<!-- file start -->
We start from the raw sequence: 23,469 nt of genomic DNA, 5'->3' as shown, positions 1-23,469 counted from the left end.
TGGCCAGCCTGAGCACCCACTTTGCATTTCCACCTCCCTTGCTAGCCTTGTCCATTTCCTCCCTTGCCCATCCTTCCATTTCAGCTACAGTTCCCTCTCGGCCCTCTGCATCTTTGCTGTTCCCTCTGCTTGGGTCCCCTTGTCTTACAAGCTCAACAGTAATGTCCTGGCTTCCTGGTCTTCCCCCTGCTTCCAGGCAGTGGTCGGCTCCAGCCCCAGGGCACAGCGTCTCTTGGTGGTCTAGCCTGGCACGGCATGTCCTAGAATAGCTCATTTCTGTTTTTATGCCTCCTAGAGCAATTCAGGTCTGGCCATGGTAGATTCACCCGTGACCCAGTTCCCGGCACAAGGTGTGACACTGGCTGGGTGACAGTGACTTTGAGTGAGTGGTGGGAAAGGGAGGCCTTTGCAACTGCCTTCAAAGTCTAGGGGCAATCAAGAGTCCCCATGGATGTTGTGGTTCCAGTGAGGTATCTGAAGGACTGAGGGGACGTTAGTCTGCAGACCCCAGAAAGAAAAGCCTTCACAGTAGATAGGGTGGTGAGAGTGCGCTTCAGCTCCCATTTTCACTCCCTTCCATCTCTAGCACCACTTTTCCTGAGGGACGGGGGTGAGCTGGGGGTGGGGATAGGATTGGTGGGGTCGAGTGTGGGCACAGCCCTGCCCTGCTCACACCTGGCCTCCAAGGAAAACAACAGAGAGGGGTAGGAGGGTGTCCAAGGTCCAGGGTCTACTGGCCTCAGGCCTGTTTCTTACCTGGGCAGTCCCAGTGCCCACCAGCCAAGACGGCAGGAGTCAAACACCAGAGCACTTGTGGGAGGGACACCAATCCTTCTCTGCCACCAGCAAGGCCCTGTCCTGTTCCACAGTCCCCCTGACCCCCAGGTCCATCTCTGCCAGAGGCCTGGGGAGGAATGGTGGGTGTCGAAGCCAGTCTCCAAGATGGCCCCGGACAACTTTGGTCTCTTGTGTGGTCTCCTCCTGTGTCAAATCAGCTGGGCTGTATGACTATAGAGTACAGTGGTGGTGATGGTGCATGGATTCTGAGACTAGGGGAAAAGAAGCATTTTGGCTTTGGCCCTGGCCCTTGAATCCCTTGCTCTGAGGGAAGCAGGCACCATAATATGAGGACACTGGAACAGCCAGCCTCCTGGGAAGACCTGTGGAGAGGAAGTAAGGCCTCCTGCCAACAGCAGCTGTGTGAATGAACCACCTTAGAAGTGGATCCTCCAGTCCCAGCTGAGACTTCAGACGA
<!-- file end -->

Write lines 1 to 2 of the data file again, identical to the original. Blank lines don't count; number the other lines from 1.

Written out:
We start from the raw sequence: 23,469 nt of genomic DNA, 5'->3' as shown, positions 1-23,469 counted from the left end.
TGGCCAGCCTGAGCACCCACTTTGCATTTCCACCTCCCTTGCTAGCCTTGTCCATTTCCTCCCTTGCCCATCCTTCCATTTCAGCTACAGTTCCCTCTCGGCCCTCTGCATCTTTGCTGTTCCCTCTGCTTGGGTCCCCTTGTCTTACAAGCTCAACAGTAATGTCCTGGCTTCCTGGTCTTCCCCCTGCTTCCAGGCAGTGGTCGGCTCCAGCCCCAGGGCACAGCGTCTCTTGGTGGTCTAGCCTGGCACGGCATGTCCTAGAATAGCTCATTTCTGTTTTTATGCCTCCTAGAGCAATTCAGGTCTGGCCATGGTAGATTCACCCGTGACCCAGTTCCCGGCACAAGGTGTGACACTGGCTGGGTGACAGTGACTTTGAGTGAGTGGTGGGAAAGGGAGGCCTTTGCAACTGCCTTCAAAGTCTAGGGGCAATCAAGAGTCCCCATGGATGTTGTGGTTCCAGTGAGGTATCTGAAGGACTGAGGGGACGTTAGTCTGCAGACCCCAGAAAGAAAAGCCTTCACAGTAGATAGGGTGGTGAGAGTGCGCTTCAGCTCCCATTTTCACTCCCTTCCATCTCTAGCACCACTTTTCCTGAGGGACGGGGGTGAGCTGGGGGTGGGGATAGGATTGGTGGGGTCGAGTGTGGGCACAGCCCTGCCCTGCTCACACCTGGCCTCCAAGGAAAACAACAGAGAGGGGTAGGAGGGTGTCCAAGGTCCAGGGTCTACTGGCCTCAGGCCTGTTTCTTACCTGGGCAGTCCCAGTGCCCACCAGCCAAGACGGCAGGAGTCAAACACCAGAGCACTTGTGGGAGGGACACCAATCCTTCTCTGCCACCAGCAAGGCCCTGTCCTGTTCCACAGTCCCCCTGACCCCCAGGTCCATCTCTGCCAGAGGCCTGGGGAGGAATGGTGGGTGTCGAAGCCAGTCTCCAAGATGGCCCCGGACAACTTTGGTCTCTTGTGTGGTCTCCTCCTGTGTCAAATCAGCTGGGCTGTATGACTATAGAGTACAGTGGTGGTGATGGTGCATGGATTCTGAGACTAGGGGAAAAGAAGCATTTTGGCTTTGGCCCTGGCCCTTGAATCCCTTGCTCTGAGGGAAGCAGGCACCATAATATGAGGACACTGGAACAGCCAGCCTCCTGGGAAGACCTGTGGAGAGGAAGTAAGGCCTCCTGCCAACAGCAGCTGTGTGAATGAACCACCTTAGAAGTGGATCCTCCAGTCCCAGCTGAGACTTCAGACGA